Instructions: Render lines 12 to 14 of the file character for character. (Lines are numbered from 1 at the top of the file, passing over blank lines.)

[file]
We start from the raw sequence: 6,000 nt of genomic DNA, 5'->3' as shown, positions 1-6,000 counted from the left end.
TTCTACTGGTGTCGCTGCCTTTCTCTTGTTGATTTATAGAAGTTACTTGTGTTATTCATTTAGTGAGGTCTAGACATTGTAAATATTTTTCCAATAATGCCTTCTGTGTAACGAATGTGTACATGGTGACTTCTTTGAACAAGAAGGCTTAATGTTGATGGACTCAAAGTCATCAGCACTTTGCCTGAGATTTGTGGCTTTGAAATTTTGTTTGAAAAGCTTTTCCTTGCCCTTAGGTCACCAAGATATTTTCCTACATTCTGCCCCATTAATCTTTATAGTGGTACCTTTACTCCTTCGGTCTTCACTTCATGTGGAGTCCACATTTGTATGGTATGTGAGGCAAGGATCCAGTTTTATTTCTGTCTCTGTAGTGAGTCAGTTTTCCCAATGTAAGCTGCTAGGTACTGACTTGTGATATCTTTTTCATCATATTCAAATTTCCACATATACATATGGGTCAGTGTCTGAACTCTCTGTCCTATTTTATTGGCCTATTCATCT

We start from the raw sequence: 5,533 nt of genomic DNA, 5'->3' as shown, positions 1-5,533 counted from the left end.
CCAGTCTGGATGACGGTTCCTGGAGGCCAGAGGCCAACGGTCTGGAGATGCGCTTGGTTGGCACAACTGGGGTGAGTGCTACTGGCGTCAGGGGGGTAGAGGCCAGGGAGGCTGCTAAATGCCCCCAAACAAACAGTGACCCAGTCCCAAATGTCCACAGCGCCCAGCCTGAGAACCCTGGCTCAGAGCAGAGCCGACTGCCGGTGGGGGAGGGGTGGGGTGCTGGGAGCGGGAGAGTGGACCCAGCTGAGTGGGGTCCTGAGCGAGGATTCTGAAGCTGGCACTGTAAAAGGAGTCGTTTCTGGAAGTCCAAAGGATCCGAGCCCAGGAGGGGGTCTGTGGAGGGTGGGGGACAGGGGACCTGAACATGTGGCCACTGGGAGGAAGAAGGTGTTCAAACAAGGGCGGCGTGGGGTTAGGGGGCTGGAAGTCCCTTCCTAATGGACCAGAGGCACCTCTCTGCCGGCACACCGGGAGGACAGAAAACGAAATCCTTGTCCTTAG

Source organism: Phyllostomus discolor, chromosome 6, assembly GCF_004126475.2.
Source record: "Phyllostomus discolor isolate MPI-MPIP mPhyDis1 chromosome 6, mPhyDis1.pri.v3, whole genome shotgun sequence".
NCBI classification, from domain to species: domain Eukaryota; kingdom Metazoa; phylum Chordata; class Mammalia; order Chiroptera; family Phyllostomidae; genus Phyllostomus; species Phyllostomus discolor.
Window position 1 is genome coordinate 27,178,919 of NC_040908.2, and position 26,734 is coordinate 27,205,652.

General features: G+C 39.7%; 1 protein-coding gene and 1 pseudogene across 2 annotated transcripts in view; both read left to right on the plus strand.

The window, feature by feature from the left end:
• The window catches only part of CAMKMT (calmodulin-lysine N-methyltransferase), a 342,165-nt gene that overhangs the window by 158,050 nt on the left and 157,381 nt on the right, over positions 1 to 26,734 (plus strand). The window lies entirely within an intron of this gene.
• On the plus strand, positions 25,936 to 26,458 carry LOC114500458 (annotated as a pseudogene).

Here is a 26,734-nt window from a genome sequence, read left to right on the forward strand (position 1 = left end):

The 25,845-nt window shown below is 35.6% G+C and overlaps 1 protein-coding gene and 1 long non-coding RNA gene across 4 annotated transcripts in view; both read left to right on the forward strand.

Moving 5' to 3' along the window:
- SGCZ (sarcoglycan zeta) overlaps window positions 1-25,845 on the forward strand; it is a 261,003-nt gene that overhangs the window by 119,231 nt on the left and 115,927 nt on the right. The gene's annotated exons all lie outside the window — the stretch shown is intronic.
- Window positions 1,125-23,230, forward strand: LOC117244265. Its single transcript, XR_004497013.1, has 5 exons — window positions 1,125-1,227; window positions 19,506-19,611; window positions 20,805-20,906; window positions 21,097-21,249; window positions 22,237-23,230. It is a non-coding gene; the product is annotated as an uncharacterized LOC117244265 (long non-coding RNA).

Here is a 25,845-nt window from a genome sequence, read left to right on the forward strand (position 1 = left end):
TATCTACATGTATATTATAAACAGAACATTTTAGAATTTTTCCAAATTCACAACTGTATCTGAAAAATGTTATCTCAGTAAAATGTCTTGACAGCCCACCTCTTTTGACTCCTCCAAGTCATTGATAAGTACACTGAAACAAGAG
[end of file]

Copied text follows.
• On the plus strand, positions 25,936 to 26,458 carry LOC114500458 (annotated as a pseudogene).

Here is a 26,734-nt window from a genome sequence, read left to right on the forward strand (position 1 = left end):

The 25,845-nt window shown below is 35.6% G+C and overlaps 1 protein-coding gene and 1 long non-coding RNA gene across 4 annotated transcripts in view; both read left to right on the forward strand.